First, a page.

Dothan’s landfill will likely hit capacity some time in 2015, and city leaders have yet to decide whether to expand at the current site or pursue another option.
Expansion is the cheapest alternative, but nearby residents say it’s time for some other section of town to take on the burden.
At an Alabama Department of Environmental Management hearing in June, Dothan resident Earl Jones said landfills have consistently been placed in east Dothan despite assurances that they would not continue to be located there.
Neighbors have tolerated the smells and potential for groundwater contamination for decades and they want the landfill at the intersection of Webb and Burkett roads closed.
Numbers provided by the Public Works Department show expansion is the least costly option. Some of the other alternatives considered include:
End the municipal garbage program and outsource pickup and disposal.
Build a transfer station under city control (the city could continue to collect landfill tipping fees) for the purpose of trucking garbage to a landfill outside Dothan.
Build a transfer station under control of a private company for the purpose of trucking garbage to a landfill outside of Dothan.
Build a landfill at another site in or near Dothan.
Even if the Dothan City Commission does decide to expand the landfill at the current site, the cost will still be in the millions.
A report compiled by the Public Works Department lists $920,000 to purchase land for the new landfill, $600,000 related to engineering work and environmental permits, $4 million to construct and line a new 15-acre landfill cell, $2 million for landfill-related equipment and $250,000 to relocate a major power line owned by Alabama Power that runs across the proposed landfill area.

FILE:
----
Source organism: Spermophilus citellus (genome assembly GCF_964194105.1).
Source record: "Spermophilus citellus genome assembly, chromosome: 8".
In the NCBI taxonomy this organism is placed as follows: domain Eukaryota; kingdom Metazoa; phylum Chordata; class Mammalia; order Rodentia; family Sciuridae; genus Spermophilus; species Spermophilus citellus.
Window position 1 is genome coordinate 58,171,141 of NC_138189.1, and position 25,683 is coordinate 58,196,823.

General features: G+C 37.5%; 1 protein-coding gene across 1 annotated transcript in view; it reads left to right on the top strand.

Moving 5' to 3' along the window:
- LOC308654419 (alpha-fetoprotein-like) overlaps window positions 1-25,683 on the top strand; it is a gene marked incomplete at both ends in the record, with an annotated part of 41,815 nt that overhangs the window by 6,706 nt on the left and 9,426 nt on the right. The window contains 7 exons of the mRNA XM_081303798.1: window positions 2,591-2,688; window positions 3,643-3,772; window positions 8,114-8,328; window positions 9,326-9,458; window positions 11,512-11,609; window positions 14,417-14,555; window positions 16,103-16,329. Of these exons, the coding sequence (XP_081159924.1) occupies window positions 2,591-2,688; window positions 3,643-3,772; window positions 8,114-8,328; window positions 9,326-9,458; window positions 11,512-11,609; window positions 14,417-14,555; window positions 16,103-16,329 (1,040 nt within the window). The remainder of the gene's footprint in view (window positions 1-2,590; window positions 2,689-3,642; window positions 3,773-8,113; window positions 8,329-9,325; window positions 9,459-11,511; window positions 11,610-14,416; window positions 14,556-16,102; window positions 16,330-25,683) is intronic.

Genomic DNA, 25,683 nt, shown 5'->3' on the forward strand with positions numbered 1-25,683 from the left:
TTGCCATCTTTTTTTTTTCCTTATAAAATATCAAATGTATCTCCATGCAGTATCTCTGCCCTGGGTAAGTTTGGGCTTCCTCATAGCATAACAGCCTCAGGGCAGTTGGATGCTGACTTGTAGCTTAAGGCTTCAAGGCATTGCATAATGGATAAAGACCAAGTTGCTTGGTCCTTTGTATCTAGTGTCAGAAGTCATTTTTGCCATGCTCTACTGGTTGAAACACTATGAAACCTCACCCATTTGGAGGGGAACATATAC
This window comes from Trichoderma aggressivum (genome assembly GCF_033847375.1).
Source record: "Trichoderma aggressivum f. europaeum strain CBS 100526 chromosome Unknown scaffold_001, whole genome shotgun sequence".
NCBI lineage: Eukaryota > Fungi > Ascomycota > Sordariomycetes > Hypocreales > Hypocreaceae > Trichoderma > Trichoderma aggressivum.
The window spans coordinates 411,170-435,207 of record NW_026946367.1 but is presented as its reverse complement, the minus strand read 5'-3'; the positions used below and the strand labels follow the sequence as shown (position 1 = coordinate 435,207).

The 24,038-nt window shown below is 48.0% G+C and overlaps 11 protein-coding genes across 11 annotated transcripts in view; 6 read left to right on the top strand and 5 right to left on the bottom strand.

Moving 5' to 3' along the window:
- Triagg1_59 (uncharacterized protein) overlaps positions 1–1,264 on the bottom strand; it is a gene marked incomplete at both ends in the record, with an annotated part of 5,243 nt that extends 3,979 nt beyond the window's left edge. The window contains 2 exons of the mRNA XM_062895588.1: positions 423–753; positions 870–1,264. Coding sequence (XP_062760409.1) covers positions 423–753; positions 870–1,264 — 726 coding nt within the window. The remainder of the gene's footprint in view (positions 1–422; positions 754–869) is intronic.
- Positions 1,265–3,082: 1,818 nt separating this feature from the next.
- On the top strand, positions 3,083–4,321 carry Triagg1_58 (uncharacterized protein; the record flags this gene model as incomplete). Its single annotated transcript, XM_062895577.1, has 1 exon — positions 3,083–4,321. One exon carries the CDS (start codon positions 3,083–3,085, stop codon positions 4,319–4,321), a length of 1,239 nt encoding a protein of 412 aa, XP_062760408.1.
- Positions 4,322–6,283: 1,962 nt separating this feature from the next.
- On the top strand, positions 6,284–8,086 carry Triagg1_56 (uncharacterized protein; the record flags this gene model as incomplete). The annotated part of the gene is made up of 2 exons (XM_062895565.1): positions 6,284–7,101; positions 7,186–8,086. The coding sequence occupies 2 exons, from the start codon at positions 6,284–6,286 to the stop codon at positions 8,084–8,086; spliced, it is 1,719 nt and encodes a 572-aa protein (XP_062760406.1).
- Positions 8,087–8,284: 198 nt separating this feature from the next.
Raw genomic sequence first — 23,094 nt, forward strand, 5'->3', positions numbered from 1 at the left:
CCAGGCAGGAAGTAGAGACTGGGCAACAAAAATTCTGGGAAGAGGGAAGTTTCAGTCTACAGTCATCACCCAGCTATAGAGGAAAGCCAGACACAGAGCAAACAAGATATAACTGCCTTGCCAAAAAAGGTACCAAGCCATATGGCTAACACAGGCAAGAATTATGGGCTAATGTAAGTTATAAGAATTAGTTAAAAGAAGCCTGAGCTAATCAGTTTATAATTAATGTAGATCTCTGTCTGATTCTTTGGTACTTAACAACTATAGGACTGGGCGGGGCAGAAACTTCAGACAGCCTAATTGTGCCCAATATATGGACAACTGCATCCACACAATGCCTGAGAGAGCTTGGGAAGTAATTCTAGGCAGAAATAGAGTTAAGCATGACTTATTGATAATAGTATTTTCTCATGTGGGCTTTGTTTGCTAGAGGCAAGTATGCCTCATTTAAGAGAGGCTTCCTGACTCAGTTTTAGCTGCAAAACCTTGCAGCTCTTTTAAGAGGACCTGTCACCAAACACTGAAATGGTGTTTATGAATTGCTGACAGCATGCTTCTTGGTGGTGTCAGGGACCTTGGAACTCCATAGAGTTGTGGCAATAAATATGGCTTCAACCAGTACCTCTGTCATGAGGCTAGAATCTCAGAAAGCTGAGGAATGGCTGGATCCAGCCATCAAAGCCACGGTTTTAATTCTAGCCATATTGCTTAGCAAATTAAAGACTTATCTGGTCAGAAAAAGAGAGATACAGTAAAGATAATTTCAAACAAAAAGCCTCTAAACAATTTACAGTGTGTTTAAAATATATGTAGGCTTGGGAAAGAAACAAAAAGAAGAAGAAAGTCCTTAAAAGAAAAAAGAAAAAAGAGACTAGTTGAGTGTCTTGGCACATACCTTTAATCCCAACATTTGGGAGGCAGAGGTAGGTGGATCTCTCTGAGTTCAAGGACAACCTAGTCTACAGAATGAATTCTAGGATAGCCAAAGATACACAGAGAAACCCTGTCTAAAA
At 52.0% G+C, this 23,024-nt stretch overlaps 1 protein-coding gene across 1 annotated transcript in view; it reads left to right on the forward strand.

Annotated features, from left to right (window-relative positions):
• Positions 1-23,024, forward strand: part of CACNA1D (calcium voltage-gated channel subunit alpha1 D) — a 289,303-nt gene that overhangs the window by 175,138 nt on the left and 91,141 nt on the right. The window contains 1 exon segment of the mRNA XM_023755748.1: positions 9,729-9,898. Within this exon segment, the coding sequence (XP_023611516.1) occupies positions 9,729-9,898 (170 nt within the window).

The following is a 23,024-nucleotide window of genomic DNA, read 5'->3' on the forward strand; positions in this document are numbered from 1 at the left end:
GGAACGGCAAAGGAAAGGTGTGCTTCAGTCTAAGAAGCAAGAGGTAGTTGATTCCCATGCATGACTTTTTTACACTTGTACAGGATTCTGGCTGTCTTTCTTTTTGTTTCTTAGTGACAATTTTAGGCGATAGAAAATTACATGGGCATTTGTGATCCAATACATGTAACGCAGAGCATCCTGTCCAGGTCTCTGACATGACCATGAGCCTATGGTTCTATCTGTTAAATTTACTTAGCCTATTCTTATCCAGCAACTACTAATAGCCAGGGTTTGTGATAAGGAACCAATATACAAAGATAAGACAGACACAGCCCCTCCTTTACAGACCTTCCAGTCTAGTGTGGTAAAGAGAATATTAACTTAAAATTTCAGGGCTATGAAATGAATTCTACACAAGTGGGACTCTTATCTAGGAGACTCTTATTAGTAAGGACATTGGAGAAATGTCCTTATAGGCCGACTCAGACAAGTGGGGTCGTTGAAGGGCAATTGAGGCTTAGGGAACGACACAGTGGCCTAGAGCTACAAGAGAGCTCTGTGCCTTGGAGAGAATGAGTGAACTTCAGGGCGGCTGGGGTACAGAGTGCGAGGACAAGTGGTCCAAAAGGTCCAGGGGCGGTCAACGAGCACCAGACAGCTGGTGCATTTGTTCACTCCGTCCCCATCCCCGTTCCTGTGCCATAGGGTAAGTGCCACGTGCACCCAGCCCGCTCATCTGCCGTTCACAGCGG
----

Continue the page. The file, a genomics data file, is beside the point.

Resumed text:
The Environmental Services Division operates the city landfill and provides once-a-week automated garbage collection and once-a-week trash collection.
Residents never paid a solid waste fee until earlier this year, when Dothan began charging $14.75 monthly.
It costs millions each year to provide the equipment and manpower to collect garbage, trash and items for recycling. Automated garbage trucks are nearing the end of their expected lifespan. The city recently bought new equipment to cover the entire city through a voluntary curbside recycling program.
Public Works Director Jerry Corbin said the cost would be significantly higher had the city not decided a few years ago to change the way it picked up garbage.
The city switched from manual pickup with rear-loading trucks and three-man crews to automated trucks with a one-man crew starting in 2005. Garbage pickup went from twice a week to once a week with the introduction of 96-gallon bins provided by the city.
With the current landfill more than 90 percent full, the clock is counting down on finding an alternative.